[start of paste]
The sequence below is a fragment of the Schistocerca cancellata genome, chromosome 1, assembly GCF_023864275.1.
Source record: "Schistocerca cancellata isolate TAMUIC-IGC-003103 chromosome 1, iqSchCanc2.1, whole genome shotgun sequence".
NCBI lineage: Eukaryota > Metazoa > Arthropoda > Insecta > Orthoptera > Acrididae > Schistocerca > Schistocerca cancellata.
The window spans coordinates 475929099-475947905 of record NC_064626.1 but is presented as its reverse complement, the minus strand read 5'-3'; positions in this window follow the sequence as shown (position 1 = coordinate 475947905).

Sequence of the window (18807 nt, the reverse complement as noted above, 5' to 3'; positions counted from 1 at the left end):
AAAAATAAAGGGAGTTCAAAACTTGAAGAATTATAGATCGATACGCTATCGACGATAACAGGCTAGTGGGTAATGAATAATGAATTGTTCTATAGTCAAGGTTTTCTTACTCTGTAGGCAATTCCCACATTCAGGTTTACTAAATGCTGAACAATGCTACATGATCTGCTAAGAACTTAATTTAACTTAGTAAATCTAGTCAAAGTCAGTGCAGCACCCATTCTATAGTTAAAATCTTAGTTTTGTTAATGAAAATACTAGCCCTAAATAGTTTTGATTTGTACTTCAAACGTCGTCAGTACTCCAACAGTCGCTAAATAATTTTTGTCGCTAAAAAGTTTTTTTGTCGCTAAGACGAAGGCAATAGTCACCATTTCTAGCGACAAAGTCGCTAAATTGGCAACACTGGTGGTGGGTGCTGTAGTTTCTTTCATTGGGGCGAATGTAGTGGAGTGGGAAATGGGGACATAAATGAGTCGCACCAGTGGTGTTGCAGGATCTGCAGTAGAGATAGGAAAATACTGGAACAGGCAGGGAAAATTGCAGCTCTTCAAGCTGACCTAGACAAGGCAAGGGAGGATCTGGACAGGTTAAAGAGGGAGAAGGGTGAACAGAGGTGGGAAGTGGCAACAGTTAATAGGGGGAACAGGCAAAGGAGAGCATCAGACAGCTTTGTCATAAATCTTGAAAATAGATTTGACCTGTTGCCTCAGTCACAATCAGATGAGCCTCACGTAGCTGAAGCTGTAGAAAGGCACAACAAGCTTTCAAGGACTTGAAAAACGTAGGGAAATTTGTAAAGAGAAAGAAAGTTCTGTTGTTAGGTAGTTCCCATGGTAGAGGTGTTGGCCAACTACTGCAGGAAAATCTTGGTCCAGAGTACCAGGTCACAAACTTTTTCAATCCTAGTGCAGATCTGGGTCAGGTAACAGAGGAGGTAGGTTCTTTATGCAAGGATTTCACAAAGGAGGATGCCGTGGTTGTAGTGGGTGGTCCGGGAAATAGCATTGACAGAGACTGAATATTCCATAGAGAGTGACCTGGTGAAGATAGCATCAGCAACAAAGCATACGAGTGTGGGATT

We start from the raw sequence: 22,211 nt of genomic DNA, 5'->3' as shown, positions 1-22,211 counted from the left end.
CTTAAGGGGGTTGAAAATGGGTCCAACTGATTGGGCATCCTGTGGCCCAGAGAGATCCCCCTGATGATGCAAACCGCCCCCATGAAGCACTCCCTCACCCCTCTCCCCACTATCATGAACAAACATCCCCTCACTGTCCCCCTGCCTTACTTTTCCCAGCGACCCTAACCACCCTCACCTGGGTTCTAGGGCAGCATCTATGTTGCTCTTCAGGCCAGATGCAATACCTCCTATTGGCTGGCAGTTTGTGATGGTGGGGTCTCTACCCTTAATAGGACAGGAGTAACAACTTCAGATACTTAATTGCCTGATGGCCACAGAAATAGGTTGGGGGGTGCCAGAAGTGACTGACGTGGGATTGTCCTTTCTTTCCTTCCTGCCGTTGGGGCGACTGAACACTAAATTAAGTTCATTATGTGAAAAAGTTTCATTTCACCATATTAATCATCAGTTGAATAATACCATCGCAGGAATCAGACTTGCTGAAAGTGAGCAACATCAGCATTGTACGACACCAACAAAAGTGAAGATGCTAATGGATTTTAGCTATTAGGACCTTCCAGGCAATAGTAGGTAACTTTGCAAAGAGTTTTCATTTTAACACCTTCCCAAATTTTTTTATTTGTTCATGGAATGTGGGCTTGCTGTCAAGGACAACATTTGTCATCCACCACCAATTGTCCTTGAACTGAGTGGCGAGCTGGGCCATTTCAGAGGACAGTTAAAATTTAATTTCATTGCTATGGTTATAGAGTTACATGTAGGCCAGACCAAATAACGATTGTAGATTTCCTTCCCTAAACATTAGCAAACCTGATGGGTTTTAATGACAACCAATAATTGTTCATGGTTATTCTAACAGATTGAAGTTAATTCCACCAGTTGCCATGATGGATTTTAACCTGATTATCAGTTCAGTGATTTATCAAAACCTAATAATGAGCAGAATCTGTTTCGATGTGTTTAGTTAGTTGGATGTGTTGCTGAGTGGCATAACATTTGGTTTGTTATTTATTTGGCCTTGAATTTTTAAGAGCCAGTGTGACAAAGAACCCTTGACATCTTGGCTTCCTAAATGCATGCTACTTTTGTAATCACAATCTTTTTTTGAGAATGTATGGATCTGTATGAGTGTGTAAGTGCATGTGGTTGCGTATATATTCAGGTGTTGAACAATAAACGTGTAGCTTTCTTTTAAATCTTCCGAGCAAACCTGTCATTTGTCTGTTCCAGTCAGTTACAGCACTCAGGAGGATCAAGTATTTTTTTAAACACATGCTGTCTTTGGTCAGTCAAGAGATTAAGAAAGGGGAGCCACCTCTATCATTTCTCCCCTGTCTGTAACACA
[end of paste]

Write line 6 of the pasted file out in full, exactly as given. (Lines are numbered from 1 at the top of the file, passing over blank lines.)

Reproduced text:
AAAAATAAAGGGAGTTCAAAACTTGAAGAATTATAGATCGATACGCTATCGACGATAACAGGCTAGTGGGTAATGAATAATGAATTGTTCTATAGTCAAGGTTTTCTTACTCTGTAGGCAATTCCCACATTCAGGTTTACTAAATGCTGAACAATGCTACATGATCTGCTAAGAACTTAATTTAACTTAGTAAATCTAGTCAAAGTCAGTGCAGCACCCATTCTATAGTTAAAATCTTAGTTTTGTTAATGAAAATACTAGCCCTAAATAGTTTTGATTTGTACTTCAAACGTCGTCAGTACTCCAACAGTCGCTAAATAATTTTTGTCGCTAAAAAGTTTTTTTGTCGCTAAGACGAAGGCAATAGTCACCATTTCTAGCGACAAAGTCGCTAAATTGGCAACACTGGTGGTGGGTGCTGTAGTTTCTTTCATTGGGGCGAATGTAGTGGAGTGGGAAATGGGGACATAAATGAGTCGCACCAGTGGTGTTGCAGGATCTGCAGTAGAGATAGGAAAATACTGGAACAGGCAGGGAAAATTGCAGCTCTTCAAGCTGACCTAGACAAGGCAAGGGAGGATCTGGACAGGTTAAAGAGGGAGAAGGGTGAACAGAGGTGGGAAGTGGCAACAGTTAATAGGGGGAACAGGCAAAGGAGAGCATCAGACAGCTTTGTCATAAATCTTGAAAATAGATTTGACCTGTTGCCTCAGTCACAATCAGATGAGCCTCACGTAGCTGAAGCTGTAGAAAGGCACAACAAGCTTTCAAGGACTTGAAAAACGTAGGGAAATTTGTAAAGAGAAAGAAAGTTCTGTTGTTAGGTAGTTCCCATGGTAGAGGTGTTGGCCAACTACTGCAGGAAAATCTTGGTCCAGAGTACCAGGTCACAAACTTTTTCAATCCTAGTGCAGATCTGGGTCAGGTAACAGAGGAGGTAGGTTCTTTATGCAAGGATTTCACAAAGGAGGATGCCGTGGTTGTAGTGGGTGGTCCGGGAAATAGCATTGACAGAGACTGAATATTCCATAGAGAGTGACCTGGTGAAGATAGCATCAGCAACAAAGCATACGAGTGTGGGATT